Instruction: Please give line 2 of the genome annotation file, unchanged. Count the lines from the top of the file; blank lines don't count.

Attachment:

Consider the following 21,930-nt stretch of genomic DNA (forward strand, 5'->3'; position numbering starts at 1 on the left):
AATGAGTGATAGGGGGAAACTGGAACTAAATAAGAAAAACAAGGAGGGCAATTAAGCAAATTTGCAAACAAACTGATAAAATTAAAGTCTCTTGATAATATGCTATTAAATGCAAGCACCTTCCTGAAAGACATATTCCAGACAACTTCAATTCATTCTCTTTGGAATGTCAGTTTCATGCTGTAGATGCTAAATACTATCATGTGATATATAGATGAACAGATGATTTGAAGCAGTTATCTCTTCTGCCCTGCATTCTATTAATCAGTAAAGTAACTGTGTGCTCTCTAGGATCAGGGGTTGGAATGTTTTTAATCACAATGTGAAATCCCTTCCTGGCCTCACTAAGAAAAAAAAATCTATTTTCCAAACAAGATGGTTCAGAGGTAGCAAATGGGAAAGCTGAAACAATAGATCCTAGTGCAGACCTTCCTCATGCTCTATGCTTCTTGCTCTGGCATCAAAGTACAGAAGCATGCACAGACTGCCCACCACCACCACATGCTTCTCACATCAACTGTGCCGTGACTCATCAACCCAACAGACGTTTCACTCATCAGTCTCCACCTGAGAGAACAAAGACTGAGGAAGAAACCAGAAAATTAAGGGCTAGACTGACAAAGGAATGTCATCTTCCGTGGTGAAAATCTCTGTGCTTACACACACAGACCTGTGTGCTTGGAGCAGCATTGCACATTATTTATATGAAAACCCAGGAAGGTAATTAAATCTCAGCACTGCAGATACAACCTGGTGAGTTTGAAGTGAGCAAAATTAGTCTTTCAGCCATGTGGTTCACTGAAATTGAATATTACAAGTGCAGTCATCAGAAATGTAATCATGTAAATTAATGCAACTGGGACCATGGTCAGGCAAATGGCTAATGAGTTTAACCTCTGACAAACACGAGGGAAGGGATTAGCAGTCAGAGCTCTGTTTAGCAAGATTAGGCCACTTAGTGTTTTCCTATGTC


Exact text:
AATGAGTGATAGGGGGAAACTGGAACTAAATAAGAAAAACAAGGAGGGCAATTAAGCAAATTTGCAAACAAACTGATAAAATTAAAGTCTCTTGATAATATGCTATTAAATGCAAGCACCTTCCTGAAAGACATATTCCAGACAACTTCAATTCATTCTCTTTGGAATGTCAGTTTCATGCTGTAGATGCTAAATACTATCATGTGATATATAGATGAACAGATGATTTGAAGCAGTTATCTCTTCTGCCCTGCATTCTATTAATCAGTAAAGTAACTGTGTGCTCTCTAGGATCAGGGGTTGGAATGTTTTTAATCACAATGTGAAATCCCTTCCTGGCCTCACTAAGAAAAAAAAATCTATTTTCCAAACAAGATGGTTCAGAGGTAGCAAATGGGAAAGCTGAAACAATAGATCCTAGTGCAGACCTTCCTCATGCTCTATGCTTCTTGCTCTGGCATCAAAGTACAGAAGCATGCACAGACTGCCCACCACCACCACATGCTTCTCACATCAACTGTGCCGTGACTCATCAACCCAACAGACGTTTCACTCATCAGTCTCCACCTGAGAGAACAAAGACTGAGGAAGAAACCAGAAAATTAAGGGCTAGACTGACAAAGGAATGTCATCTTCCGTGGTGAAAATCTCTGTGCTTACACACACAGACCTGTGTGCTTGGAGCAGCATTGCACATTATTTATATGAAAACCCAGGAAGGTAATTAAATCTCAGCACTGCAGATACAACCTGGTGAGTTTGAAGTGAGCAAAATTAGTCTTTCAGCCATGTGGTTCACTGAAATTGAATATTACAAGTGCAGTCATCAGAAATGTAATCATGTAAATTAATGCAACTGGGACCATGGTCAGGCAAATGGCTAATGAGTTTAACCTCTGACAAACACGAGGGAAGGGATTAGCAGTCAGAGCTCTGTTTAGCAAGATTAGGCCACTTAGTGTTTTCCTATGTC